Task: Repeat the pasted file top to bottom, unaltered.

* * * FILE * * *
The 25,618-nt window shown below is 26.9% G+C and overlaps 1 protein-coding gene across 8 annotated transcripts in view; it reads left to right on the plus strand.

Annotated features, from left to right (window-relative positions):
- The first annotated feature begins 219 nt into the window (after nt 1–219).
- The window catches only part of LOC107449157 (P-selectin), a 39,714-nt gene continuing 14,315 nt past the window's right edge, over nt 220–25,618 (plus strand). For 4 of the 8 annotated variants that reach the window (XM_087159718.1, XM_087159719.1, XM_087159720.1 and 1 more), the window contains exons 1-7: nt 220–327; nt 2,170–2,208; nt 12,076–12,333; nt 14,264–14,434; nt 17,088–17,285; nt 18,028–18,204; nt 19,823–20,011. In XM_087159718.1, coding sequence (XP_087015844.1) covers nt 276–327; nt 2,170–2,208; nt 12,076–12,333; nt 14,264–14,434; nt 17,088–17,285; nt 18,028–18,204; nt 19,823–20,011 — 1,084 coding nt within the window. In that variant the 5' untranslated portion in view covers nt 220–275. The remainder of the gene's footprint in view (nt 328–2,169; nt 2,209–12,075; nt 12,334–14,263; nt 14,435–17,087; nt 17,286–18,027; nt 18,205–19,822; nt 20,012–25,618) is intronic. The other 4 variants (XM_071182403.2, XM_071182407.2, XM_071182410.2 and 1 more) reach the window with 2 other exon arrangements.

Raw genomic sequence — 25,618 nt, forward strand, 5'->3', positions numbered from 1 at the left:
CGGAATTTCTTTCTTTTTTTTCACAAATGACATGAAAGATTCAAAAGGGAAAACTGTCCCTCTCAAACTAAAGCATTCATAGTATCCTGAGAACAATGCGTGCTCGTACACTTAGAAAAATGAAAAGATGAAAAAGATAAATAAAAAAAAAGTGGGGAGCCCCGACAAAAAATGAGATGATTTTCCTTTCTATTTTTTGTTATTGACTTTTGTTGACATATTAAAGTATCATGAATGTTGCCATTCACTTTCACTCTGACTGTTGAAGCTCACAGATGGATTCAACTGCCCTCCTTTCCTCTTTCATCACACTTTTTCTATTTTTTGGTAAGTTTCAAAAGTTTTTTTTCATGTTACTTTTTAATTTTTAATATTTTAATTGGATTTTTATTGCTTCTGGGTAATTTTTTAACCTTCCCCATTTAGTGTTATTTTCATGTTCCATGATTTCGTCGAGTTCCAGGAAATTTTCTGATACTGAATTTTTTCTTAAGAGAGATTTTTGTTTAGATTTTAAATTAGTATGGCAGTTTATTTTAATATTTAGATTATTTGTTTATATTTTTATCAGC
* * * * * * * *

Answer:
The 25,618-nt window shown below is 26.9% G+C and overlaps 1 protein-coding gene across 8 annotated transcripts in view; it reads left to right on the plus strand.

Annotated features, from left to right (window-relative positions):
- The first annotated feature begins 219 nt into the window (after nt 1–219).
- The window catches only part of LOC107449157 (P-selectin), a 39,714-nt gene continuing 14,315 nt past the window's right edge, over nt 220–25,618 (plus strand). For 4 of the 8 annotated variants that reach the window (XM_087159718.1, XM_087159719.1, XM_087159720.1 and 1 more), the window contains exons 1-7: nt 220–327; nt 2,170–2,208; nt 12,076–12,333; nt 14,264–14,434; nt 17,088–17,285; nt 18,028–18,204; nt 19,823–20,011. In XM_087159718.1, coding sequence (XP_087015844.1) covers nt 276–327; nt 2,170–2,208; nt 12,076–12,333; nt 14,264–14,434; nt 17,088–17,285; nt 18,028–18,204; nt 19,823–20,011 — 1,084 coding nt within the window. In that variant the 5' untranslated portion in view covers nt 220–275. The remainder of the gene's footprint in view (nt 328–2,169; nt 2,209–12,075; nt 12,334–14,263; nt 14,435–17,087; nt 17,286–18,027; nt 18,205–19,822; nt 20,012–25,618) is intronic. The other 4 variants (XM_071182403.2, XM_071182407.2, XM_071182410.2 and 1 more) reach the window with 2 other exon arrangements.

Raw genomic sequence — 25,618 nt, forward strand, 5'->3', positions numbered from 1 at the left:
CGGAATTTCTTTCTTTTTTTTCACAAATGACATGAAAGATTCAAAAGGGAAAACTGTCCCTCTCAAACTAAAGCATTCATAGTATCCTGAGAACAATGCGTGCTCGTACACTTAGAAAAATGAAAAGATGAAAAAGATAAATAAAAAAAAAGTGGGGAGCCCCGACAAAAAATGAGATGATTTTCCTTTCTATTTTTTGTTATTGACTTTTGTTGACATATTAAAGTATCATGAATGTTGCCATTCACTTTCACTCTGACTGTTGAAGCTCACAGATGGATTCAACTGCCCTCCTTTCCTCTTTCATCACACTTTTTCTATTTTTTGGTAAGTTTCAAAAGTTTTTTTTCATGTTACTTTTTAATTTTTAATATTTTAATTGGATTTTTATTGCTTCTGGGTAATTTTTTAACCTTCCCCATTTAGTGTTATTTTCATGTTCCATGATTTCGTCGAGTTCCAGGAAATTTTCTGATACTGAATTTTTTCTTAAGAGAGATTTTTGTTTAGATTTTAAATTAGTATGGCAGTTTATTTTAATATTTAGATTATTTGTTTATATTTTTATCAGC